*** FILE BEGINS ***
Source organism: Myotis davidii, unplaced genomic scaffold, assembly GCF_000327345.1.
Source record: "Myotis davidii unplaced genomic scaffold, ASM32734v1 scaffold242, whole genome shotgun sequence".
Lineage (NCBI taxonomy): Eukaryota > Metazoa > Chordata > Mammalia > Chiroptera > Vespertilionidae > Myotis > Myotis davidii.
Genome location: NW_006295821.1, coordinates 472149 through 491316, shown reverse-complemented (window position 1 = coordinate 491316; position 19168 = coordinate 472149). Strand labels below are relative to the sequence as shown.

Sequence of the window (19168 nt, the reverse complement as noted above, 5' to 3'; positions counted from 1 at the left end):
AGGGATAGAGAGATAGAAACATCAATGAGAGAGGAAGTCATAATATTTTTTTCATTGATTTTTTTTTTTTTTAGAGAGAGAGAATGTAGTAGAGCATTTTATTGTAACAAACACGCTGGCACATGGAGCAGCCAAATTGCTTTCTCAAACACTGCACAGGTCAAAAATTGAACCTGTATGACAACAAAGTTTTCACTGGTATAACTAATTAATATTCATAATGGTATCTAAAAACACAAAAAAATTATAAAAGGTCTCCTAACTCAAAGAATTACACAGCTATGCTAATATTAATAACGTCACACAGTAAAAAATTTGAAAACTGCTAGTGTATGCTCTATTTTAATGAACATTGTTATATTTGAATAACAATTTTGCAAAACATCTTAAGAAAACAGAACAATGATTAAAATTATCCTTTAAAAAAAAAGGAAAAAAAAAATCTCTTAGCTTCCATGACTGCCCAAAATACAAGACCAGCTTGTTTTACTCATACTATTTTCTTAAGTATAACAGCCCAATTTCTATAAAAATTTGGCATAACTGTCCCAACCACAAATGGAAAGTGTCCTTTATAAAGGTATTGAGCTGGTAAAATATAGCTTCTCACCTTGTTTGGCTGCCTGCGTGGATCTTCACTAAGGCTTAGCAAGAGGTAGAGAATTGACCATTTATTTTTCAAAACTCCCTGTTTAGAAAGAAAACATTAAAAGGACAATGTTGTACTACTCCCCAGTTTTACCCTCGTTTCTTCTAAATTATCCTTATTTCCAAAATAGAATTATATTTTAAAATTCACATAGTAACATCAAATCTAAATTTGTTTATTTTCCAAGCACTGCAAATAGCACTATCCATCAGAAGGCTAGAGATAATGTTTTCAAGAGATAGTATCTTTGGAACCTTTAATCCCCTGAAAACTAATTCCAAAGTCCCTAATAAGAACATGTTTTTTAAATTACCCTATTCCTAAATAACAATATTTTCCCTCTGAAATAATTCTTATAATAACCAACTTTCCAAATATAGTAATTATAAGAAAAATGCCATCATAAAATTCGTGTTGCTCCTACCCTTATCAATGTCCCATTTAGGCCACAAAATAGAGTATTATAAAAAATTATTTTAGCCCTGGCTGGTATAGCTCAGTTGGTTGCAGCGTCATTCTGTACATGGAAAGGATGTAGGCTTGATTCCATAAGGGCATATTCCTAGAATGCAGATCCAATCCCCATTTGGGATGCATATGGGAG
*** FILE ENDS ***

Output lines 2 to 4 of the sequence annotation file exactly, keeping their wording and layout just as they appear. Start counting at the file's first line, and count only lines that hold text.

Source record: "Myotis davidii unplaced genomic scaffold, ASM32734v1 scaffold242, whole genome shotgun sequence".
Lineage (NCBI taxonomy): Eukaryota > Metazoa > Chordata > Mammalia > Chiroptera > Vespertilionidae > Myotis > Myotis davidii.
Genome location: NW_006295821.1, coordinates 472149 through 491316, shown reverse-complemented (window position 1 = coordinate 491316; position 19168 = coordinate 472149). Strand labels below are relative to the sequence as shown.